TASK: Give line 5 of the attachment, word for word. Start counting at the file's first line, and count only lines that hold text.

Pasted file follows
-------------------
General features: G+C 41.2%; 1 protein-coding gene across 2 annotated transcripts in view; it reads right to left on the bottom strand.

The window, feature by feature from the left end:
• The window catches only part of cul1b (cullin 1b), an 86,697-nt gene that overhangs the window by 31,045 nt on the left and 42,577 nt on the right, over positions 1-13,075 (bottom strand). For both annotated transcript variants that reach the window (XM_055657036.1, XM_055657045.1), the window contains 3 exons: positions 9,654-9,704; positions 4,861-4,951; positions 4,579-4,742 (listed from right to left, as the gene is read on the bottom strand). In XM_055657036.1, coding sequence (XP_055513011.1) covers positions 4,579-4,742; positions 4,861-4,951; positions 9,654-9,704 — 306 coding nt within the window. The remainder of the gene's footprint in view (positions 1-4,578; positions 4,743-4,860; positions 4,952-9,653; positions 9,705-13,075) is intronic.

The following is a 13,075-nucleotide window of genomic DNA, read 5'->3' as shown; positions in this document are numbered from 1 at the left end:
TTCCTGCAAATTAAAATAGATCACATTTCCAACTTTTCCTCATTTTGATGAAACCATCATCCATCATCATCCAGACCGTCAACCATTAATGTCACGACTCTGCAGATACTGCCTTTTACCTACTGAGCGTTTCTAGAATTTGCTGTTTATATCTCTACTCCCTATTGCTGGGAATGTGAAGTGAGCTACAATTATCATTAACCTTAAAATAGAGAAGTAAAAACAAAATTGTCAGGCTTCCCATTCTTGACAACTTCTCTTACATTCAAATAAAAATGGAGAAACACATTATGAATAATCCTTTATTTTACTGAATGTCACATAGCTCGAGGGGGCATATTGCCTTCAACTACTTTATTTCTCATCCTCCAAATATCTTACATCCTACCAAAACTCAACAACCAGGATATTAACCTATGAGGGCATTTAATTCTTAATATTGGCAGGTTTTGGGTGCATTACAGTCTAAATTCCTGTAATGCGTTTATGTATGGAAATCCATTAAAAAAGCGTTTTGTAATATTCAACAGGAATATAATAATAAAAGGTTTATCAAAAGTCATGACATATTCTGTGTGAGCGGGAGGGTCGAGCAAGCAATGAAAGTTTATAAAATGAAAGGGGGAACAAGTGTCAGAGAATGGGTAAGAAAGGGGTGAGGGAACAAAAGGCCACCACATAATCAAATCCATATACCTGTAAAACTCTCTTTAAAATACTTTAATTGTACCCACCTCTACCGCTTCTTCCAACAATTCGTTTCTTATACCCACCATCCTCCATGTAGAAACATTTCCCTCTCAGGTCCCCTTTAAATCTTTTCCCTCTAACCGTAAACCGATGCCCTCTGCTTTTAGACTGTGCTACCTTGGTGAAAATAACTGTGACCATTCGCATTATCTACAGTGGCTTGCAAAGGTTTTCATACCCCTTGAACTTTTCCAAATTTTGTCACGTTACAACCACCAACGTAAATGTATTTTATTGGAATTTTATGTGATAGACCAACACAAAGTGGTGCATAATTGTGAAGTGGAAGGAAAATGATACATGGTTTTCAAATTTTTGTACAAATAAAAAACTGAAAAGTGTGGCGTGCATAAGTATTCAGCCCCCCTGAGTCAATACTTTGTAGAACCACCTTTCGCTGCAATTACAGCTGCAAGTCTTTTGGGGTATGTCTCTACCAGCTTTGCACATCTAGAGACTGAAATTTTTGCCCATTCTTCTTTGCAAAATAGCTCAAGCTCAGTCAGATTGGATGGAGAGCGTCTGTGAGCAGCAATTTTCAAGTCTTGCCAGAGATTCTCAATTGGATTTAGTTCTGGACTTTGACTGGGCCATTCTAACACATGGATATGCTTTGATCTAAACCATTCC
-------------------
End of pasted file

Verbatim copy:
TTCCTGCAAATTAAAATAGATCACATTTCCAACTTTTCCTCATTTTGATGAAACCATCATCCATCATCATCCAGACCGTCAACCATTAATGTCACGACTCTGCAGATACTGCCTTTTACCTACTGAGCGTTTCTAGAATTTGCTGTTTATATCTCTACTCCCTATTGCTGGGAATGTGAAGTGAGCTACAATTATCATTAACCTTAAAATAGAGAAGTAAAAACAAAATTGTCAGGCTTCCCATTCTTGACAACTTCTCTTACATTCAAATAAAAATGGAGAAACACATTATGAATAATCCTTTATTTTACTGAATGTCACATAGCTCGAGGGGGCATATTGCCTTCAACTACTTTATTTCTCATCCTCCAAATATCTTACATCCTACCAAAACTCAACAACCAGGATATTAACCTATGAGGGCATTTAATTCTTAATATTGGCAGGTTTTGGGTGCATTACAGTCTAAATTCCTGTAATGCGTTTATGTATGGAAATCCATTAAAAAAGCGTTTTGTAATATTCAACAGGAATATAATAATAAAAGGTTTATCAAAAGTCATGACATATTCTGTGTGAGCGGGAGGGTCGAGCAAGCAATGAAAGTTTATAAAATGAAAGGGGGAACAAGTGTCAGAGAATGGGTAAGAAAGGGGTGAGGGAACAAAAGGCCACCACATAATCAAATCCATATACCTGTAAAACTCTCTTTAAAATACTTTAATTGTACCCACCTCTACCGCTTCTTCCAACAATTCGTTTCTTATACCCACCATCCTCCATGTAGAAACATTTCCCTCTCAGGTCCCCTTTAAATCTTTTCCCTCTAACCGTAAACCGATGCCCTCTGCTTTTAGACTGTGCTACCTTGGTGAAAATAACTGTGACCATTCGCATTATCTACAGTGGCTTGCAAAGGTTTTCATACCCCTTGAACTTTTCCAAATTTTGTCACGTTACAACCACCAACGTAAATGTATTTTATTGGAATTTTATGTGATAGACCAACACAAAGTGGTGCATAATTGTGAAGTGGAAGGAAAATGATACATGGTTTTCAAATTTTTGTACAAATAAAAAACTGAAAAGTGTGGCGTGCATAAGTATTCAGCCCCCCTGAGTCAATACTTTGTAGAACCACCTTTCGCTGCAATTACAGCTGCAAGTCTTTTGGGGTATGTCTCTACCAGCTTTGCACATCTAGAGACTGAAATTTTTGCCCATTCTTCTTTGCAAAATAGCTCAAGCTCAGTCAGATTGGATGGAGAGCGTCTGTGAGCAGCAATTTTCAAGTCTTGCCAGAGATTCTCAATTGGATTTAGTTCTGGACTTTGACTGGGCCATTCTAACACATGGATATGCTTTGATCTAAACCATTCC